The Globe and Mail is reporting that several lawsuits have been filed in Canada alleging that, like their counterparts south of the border, the Canadian subsidiaries of foreign publishing houses conspired to lower the prices of ebooks.
While there are, as yet, no reports of representatives from Canadian firms meeting in high-end restaurants to fix prices, the Globe reports that the publishers named in the lawsuits “included” the defendants implicated in similar cases in the U.S. and EU “ namely, Apple, Hachette Book Group, HarperCollins, Macmillan, Penguin, and Simon & Schuster, as well as their Canadian subsidiaries.
So far, lawsuits have been filed in three provinces. The Globe has details from the B.C. case:
A proposed class-action lawsuit filed in B.C. Supreme Court by the Vancouver firm Camp Fiorante Matthews Mogerman alleges that Apple Inc. and a number of publishers engaged in a conspiracy to lessen competition and fix, maintain, increase or control the prices of e-books. It is the most recent of at least five such suits filed recently in courts in Ontario, Quebec and B.C.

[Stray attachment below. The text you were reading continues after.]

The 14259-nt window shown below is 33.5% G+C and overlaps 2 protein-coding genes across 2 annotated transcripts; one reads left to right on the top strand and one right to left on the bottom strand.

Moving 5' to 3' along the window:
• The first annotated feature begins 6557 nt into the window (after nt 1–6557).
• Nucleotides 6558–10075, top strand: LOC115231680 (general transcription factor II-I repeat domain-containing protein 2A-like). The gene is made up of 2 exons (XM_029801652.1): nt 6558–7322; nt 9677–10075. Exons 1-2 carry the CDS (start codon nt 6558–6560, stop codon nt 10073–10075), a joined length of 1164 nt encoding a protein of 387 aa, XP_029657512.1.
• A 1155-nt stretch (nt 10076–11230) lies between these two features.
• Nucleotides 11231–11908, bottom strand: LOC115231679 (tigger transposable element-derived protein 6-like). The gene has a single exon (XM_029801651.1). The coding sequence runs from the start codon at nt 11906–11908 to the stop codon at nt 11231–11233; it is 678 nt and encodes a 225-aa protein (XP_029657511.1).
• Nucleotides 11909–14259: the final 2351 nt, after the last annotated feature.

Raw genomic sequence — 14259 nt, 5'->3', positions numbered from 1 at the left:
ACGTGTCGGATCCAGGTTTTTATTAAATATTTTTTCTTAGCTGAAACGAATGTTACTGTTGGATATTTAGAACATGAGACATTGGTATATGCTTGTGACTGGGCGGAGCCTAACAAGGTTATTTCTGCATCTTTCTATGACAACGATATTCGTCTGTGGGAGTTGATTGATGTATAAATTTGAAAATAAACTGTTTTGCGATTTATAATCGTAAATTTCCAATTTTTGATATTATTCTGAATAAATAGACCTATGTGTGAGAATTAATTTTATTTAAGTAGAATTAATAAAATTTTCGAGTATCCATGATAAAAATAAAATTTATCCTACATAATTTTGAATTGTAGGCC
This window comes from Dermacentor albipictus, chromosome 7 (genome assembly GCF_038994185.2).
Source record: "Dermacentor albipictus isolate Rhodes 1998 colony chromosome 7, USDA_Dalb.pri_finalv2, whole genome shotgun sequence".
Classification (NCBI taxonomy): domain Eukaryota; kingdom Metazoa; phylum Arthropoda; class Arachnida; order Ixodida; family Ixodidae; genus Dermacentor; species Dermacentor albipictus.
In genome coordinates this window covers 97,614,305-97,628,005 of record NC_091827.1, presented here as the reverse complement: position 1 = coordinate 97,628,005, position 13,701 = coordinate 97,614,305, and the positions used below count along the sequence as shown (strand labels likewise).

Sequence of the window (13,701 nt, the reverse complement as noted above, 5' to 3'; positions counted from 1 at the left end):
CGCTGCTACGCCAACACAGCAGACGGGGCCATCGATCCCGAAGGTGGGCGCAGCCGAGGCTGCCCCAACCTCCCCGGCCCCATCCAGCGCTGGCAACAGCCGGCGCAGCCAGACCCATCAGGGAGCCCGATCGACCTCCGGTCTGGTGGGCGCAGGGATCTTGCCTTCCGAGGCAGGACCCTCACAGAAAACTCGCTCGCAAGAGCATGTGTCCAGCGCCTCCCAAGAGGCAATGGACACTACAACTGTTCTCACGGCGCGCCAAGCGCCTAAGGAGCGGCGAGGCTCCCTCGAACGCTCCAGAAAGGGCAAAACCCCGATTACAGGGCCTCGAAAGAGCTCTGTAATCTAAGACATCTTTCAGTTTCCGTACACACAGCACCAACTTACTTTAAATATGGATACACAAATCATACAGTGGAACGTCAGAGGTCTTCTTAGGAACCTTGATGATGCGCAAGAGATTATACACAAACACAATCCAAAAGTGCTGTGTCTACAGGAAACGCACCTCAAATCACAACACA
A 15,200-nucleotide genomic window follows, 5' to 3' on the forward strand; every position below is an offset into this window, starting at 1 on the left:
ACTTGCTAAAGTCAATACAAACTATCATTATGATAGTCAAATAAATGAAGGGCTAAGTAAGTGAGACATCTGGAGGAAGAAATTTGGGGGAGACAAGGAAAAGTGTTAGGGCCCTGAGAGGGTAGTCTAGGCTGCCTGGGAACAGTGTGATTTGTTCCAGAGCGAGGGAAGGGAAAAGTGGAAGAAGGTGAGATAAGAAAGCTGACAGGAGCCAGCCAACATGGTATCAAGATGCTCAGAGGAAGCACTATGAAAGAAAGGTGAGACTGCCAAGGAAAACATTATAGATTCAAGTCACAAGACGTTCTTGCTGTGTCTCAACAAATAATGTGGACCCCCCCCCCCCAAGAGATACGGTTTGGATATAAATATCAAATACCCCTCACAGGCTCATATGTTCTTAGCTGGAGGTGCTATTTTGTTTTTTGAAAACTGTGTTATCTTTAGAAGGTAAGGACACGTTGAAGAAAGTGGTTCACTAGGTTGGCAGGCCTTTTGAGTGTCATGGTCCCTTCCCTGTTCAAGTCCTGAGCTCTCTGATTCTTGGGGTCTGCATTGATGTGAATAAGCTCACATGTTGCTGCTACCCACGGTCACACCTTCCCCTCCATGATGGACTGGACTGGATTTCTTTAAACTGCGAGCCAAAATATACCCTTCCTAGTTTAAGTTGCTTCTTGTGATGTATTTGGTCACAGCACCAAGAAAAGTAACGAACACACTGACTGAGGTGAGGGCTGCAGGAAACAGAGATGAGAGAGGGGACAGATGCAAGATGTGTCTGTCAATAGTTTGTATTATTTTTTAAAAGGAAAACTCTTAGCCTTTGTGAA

It also alleges that the defendants or their representatives communicated secretly, in person and by phone, to discuss and fix e-book prices, in the lead-up to the introduction of Apple’s iPad, which can function as an eReader, in April of 2010.
In addition it alleges that the growing Canadian eBook market is highly concentrated, making it more susceptible to collusion.
The lawsuits appear to imply that, like U.S. consumers, Canadians were victimized by the slight rise in ebook prices when agency pricing was introduced in 2010; they don’t appear to allege that Canadian firms were actively involved in a parallel conspiracy. Still, it’s hard not to be struck by the irony of the last line quoted above, since the introduction of agency pricing actually made the Canadian ebook market less “highly concentrated,” not more.
But if U.S. consumers are getting their day in court, so should Canadian consumers, at least according to the lawyers involved in the suits:
The U.S. case isn’t going to cover Canadian consumers. So it’s the same underlying facts, it’s the same consumer protection agenda, but it is for different consumers in a different country, said lawyer Reidar Mogerman, who filed the suit in B.C. Supreme Court last week on behalf of plaintiff Denise E. McCabe, a non-practising Kamloops lawyer who has purchased a significant number of e-books.